These ‘Other Primary Headaches‘ are things such as Primary Cough Headaches, Primary Exercise Headache, Cold-stimulus Headache and Primary Headache Associated with Sexual Activity, to name a few. There are too many to list but they are generally self-limiting and have specific causal factors. Massage and Physiotherapy are great adjuncts to treatment.
What Are Secondary Headaches?
Secondary headaches account for the other 10%. These headaches are a symptom of an underlying disease that activate the sensory nerves of the head, resulting in pain. The types and causes of these headaches can be wide. You can see a comprehensive list of possible causes here. The most common we see in clinic are as follows.
1 Cervicogenic Headaches
Cervicogenic headaches (CGH) are chronic headaches that arise from the joints at the top of the spine, where the neck vertebra meet the skull. The main symptoms tend to be pain on one side of the head and face, sometimes into the neck and shoulder, and even sometimes into the arm. Range of movement in the neck is often reduced too.
It is usually obvious that you may have concussion as it invariably is proceeded by a trauma to the head and neck. The symptoms are usually temporary. As well as a headache you can also get ringing in the ears, nausea, vomiting, blurry vision, confusion, dizziness, fatigue or drowsiness, loss of memory, forgetfulness, delayed response to questioning and slurred speech, among others.
3 Sinusitis Or Infection Related Headaches
Sinusitis results in pain, tenderness and sometimes swelling around your cheeks, eyes and forehead. You may experience a blocked nose, reduced sense of smell and a high temperature as well as your headache.
Relieving Headaches With Physiotherapy and Massage
With secondary headaches it is important to treat the underlying reason the headache developed. Once treated, as with primary headaches, physiotherapy and massage therapy will help to reduce symptoms.
The history and presentation of symptoms will allow us to recognise the type of headache you are likely to have. More importantly, we will be able to tell you if you need to seek further investigation or not.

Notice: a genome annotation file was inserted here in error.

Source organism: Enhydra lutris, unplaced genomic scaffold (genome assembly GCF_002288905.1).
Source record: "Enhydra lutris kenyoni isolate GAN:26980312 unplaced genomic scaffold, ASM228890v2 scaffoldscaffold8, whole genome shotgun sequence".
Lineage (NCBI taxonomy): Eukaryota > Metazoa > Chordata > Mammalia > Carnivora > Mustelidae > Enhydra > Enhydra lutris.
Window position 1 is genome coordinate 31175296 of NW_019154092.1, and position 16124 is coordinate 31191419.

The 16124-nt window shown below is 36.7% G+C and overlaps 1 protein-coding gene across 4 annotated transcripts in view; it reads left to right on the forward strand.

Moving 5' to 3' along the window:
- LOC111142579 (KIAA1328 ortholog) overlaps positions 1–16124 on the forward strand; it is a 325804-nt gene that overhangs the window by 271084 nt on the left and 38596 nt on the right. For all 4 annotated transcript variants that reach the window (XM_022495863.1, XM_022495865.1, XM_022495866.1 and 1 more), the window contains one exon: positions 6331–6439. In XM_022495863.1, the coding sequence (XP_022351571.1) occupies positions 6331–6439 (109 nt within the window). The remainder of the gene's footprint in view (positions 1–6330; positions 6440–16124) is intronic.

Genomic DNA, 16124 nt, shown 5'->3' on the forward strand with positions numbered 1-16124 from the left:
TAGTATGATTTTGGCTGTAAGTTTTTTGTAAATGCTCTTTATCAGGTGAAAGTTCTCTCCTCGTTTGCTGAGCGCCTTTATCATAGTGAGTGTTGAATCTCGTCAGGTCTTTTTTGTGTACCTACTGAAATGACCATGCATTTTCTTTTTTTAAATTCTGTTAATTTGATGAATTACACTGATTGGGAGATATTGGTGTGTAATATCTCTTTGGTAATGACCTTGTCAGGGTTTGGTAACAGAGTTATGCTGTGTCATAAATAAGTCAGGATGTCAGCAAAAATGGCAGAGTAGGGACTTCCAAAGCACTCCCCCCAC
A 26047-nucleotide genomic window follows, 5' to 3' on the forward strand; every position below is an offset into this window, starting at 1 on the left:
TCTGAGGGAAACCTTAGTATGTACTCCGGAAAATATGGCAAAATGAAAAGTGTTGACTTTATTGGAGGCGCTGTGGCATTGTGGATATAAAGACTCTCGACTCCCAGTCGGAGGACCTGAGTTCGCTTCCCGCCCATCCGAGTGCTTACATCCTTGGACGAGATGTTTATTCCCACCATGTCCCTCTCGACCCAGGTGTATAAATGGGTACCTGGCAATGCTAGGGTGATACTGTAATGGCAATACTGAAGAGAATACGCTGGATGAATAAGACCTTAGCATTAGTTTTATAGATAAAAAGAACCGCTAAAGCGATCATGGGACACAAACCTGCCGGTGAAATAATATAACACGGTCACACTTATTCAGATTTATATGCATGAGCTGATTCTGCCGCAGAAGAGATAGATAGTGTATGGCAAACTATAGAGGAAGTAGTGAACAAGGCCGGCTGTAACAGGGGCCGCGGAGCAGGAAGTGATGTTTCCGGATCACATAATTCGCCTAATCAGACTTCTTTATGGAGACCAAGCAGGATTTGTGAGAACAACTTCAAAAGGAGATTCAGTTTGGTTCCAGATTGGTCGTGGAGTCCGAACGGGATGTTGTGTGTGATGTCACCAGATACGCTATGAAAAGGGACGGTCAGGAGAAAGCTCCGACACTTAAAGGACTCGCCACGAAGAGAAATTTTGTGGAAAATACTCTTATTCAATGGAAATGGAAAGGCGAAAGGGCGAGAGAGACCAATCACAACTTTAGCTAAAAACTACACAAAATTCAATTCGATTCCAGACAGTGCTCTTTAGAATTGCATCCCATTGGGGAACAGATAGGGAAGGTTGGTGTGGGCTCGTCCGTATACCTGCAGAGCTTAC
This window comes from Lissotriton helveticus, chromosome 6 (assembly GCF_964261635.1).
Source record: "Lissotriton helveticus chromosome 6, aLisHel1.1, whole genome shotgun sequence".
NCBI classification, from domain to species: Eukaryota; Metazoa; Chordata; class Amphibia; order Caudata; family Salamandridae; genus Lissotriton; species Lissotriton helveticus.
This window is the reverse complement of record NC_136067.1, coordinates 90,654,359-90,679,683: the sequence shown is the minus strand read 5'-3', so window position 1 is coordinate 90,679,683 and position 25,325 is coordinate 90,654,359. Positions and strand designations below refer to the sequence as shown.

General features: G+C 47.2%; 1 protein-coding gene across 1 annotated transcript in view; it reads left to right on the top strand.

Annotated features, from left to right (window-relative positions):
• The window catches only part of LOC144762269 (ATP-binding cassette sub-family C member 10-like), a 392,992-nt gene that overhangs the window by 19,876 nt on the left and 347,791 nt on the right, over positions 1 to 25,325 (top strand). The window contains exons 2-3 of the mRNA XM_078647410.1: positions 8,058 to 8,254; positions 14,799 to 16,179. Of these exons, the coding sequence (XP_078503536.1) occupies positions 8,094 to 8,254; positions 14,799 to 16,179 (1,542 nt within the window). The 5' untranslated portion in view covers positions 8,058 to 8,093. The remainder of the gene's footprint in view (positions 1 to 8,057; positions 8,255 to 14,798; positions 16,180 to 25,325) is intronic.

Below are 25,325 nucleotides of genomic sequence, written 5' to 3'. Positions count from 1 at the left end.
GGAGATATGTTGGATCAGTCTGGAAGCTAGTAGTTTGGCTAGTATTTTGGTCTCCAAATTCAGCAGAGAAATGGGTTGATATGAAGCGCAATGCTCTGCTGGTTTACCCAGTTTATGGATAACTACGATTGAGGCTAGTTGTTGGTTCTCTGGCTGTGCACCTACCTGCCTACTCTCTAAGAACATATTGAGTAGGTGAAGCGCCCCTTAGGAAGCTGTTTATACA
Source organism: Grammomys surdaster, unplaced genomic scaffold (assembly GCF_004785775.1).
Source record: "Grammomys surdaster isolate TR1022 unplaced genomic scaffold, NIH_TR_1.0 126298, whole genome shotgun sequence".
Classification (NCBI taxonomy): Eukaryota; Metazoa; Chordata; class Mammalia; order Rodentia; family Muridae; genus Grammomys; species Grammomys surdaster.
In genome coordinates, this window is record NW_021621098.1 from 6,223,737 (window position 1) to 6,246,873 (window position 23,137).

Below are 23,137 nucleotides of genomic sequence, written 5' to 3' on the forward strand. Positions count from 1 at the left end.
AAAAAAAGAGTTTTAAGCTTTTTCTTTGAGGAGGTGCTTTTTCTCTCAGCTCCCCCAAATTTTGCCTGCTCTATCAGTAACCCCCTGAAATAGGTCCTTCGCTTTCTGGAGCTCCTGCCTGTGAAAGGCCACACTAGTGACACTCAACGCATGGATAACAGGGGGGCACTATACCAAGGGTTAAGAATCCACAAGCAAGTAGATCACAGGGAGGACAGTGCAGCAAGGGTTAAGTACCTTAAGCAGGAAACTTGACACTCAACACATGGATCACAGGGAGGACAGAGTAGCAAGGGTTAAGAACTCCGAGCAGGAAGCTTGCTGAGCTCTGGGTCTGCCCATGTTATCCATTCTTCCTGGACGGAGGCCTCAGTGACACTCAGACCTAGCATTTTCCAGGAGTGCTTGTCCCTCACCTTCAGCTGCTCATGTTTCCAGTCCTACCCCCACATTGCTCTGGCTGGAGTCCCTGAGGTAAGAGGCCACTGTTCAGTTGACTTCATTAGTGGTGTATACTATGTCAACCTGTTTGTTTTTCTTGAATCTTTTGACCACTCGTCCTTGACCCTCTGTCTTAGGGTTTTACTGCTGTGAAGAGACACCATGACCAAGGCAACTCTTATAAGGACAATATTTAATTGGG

During our assessment we ask you questions such as the location, severity, frequency and duration of your headache symptoms. What triggers your headaches. We’ll explore the movements and postures that typically bring on a headache episode.
We will then check you physically.
There are several checks and measures that we use:
- Reduced neck range of movement.
- A neurological screening, including cranial nerves if indicated.
- Assessing the strength and proprioception of your head and neck.
Physiotherapy for Headaches
At Central Health Physiotherapy, we use a combination of techniques. Our highly trained and experienced physiotherapists will help you regain range of motion and return to normal daily activities as soon as possible.
Using manual therapy techniques, alongside a tailored exercise programme, helps to improve the range of movement, proprioception and strength, as indicated, in the neck. The aim is to get you back to your normal activities as soon as you can.
If you are experiencing dizziness then our Vestibular specialist physio’s can help you with that too!
Massage for Headaches
Here are some questions we often get asked about how we relieve headaches with massage.
Can massage get rid of headache?
Our expert Massage Therapist Lynsey says:
People attending for a massage, may not initially think to mention that they are experiencing headaches. Instead focusing on the increased upper back, neck and shoulder tension, or a reduction in the normal range of motion they are experiencing. It’s only on further questioning during the session, they may reveal that they have also been experiencing headaches, alongside their other symptoms.
How does neck Massage for headaches and tension headache trigger point desensitisation work?
Often during treatment sessions, I can press on certain tissues that may be more sensitised than normal, especially for migraine sufferers. The sensation felt may replicate a patient’s headache, which indicates that their upper back, neck and shoulder muscle tension is affecting their symptoms. Massage pressure can be modified as needed depending on the patient’s level of skin sensitivity, but the beauty of massage and touch means this sensitivity quickly subsides. Resulting in a reduction in pain, an increase in range of movement, and either resolving, or certainly reducing headache intensity, alongside improving the patients other presenting symptoms.
What can I do to help prevent headaches?
- Maintain a good sitting posture.
- Avoid prolonged periods of sitting or static postures in general.
- Ask your employer about having an appropriate workstation assessment – Central Health can help with this.
- Keep yourself well hydrated throughout the day.
- Exercise regularly – this helps maintain good posture and increase blood circulation.
How to Relieve Headaches With Self Massage